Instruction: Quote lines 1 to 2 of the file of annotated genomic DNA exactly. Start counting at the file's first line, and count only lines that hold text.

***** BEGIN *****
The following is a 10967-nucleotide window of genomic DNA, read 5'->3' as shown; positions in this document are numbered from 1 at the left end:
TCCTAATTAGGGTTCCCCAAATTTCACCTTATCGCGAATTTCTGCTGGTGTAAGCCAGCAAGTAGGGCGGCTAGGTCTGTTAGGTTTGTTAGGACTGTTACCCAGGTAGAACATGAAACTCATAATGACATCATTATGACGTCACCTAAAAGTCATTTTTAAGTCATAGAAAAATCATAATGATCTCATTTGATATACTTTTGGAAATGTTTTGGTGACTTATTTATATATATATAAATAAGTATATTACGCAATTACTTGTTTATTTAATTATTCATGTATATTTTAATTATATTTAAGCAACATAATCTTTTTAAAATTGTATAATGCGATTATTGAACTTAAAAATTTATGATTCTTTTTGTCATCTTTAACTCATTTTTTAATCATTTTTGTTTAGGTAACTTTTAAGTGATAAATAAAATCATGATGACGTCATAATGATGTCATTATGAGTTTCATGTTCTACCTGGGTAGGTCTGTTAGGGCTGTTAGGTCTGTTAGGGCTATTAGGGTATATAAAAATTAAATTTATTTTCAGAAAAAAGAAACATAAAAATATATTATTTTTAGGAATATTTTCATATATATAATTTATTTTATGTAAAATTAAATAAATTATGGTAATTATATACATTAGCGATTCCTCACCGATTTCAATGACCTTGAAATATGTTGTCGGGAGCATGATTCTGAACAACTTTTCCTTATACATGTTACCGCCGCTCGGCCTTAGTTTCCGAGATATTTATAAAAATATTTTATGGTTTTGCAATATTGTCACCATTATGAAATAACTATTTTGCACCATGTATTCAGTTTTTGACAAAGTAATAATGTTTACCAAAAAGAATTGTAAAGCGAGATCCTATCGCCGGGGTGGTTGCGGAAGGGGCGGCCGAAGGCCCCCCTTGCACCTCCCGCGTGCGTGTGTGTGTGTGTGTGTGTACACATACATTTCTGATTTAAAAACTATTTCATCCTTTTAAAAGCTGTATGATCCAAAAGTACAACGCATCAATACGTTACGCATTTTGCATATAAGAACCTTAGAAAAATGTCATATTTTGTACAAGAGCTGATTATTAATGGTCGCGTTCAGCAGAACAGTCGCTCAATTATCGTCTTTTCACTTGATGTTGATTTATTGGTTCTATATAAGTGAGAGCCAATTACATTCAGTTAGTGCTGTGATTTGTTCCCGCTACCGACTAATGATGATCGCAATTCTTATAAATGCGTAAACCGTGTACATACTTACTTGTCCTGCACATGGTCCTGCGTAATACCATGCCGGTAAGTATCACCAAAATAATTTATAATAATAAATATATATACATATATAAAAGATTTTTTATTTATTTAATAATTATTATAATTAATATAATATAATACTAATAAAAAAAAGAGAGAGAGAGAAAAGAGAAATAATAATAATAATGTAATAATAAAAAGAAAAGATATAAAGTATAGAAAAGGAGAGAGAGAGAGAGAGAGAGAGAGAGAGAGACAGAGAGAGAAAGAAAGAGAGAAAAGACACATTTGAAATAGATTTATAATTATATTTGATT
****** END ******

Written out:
The following is a 10967-nucleotide window of genomic DNA, read 5'->3' as shown; positions in this document are numbered from 1 at the left end:
TCCTAATTAGGGTTCCCCAAATTTCACCTTATCGCGAATTTCTGCTGGTGTAAGCCAGCAAGTAGGGCGGCTAGGTCTGTTAGGTTTGTTAGGACTGTTACCCAGGTAGAACATGAAACTCATAATGACATCATTATGACGTCACCTAAAAGTCATTTTTAAGTCATAGAAAAATCATAATGATCTCATTTGATATACTTTTGGAAATGTTTTGGTGACTTATTTATATATATATAAATAAGTATATTACGCAATTACTTGTTTATTTAATTATTCATGTATATTTTAATTATATTTAAGCAACATAATCTTTTTAAAATTGTATAATGCGATTATTGAACTTAAAAATTTATGATTCTTTTTGTCATCTTTAACTCATTTTTTAATCATTTTTGTTTAGGTAACTTTTAAGTGATAAATAAAATCATGATGACGTCATAATGATGTCATTATGAGTTTCATGTTCTACCTGGGTAGGTCTGTTAGGGCTGTTAGGTCTGTTAGGGCTATTAGGGTATATAAAAATTAAATTTATTTTCAGAAAAAAGAAACATAAAAATATATTATTTTTAGGAATATTTTCATATATATAATTTATTTTATGTAAAATTAAATAAATTATGGTAATTATATACATTAGCGATTCCTCACCGATTTCAATGACCTTGAAATATGTTGTCGGGAGCATGATTCTGAACAACTTTTCCTTATACATGTTACCGCCGCTCGGCCTTAGTTTCCGAGATATTTATAAAAATATTTTATGGTTTTGCAATATTGTCACCATTATGAAATAACTATTTTGCACCATGTATTCAGTTTTTGACAAAGTAATAATGTTTACCAAAAAGAATTGTAAAGCGAGATCCTATCGCCGGGGTGGTTGCGGAAGGGGCGGCCGAAGGCCCCCCTTGCACCTCCCGCGTGCGTGTGTGTGTGTGTGTGTGTACACATACATTTCTGATTTAAAAACTATTTCATCCTTTTAAAAGCTGTATGATCCAAAAGTACAACGCATCAATACGTTACGCATTTTGCATATAAGAACCTTAGAAAAATGTCATATTTTGTACAAGAGCTGATTATTAATGGTCGCGTTCAGCAGAACAGTCGCTCAATTATCGTCTTTTCACTTGATGTTGATTTATTGGTTCTATATAAGTGAGAGCCAATTACATTCAGTTAGTGCTGTGATTTGTTCCCGCTACCGACTAATGATGATCGCAATTCTTATAAATGCGTAAACCGTGTACATACTTACTTGTCCTGCACATGGTCCTGCGTAATACCATGCCGGTAAGTATCACCAAAATAATTTATAATAATAAATATATATACATATATAAAAGATTTTTTATTTATTTAATAATTATTATAATTAATATAATATAATACTAATAAAAAAAAGAGAGAGAGAGAAAAGAGAAATAATAATAATAATGTAATAATAAAAAGAAAAGATATAAAGTATAGAAAAGGAGAGAGAGAGAGAGAGAGAGAGAGAGAGAGACAGAGAGAGAAAGAAAGAGAGAAAAGACACATTTGAAATAGATTTATAATTATATTTGATT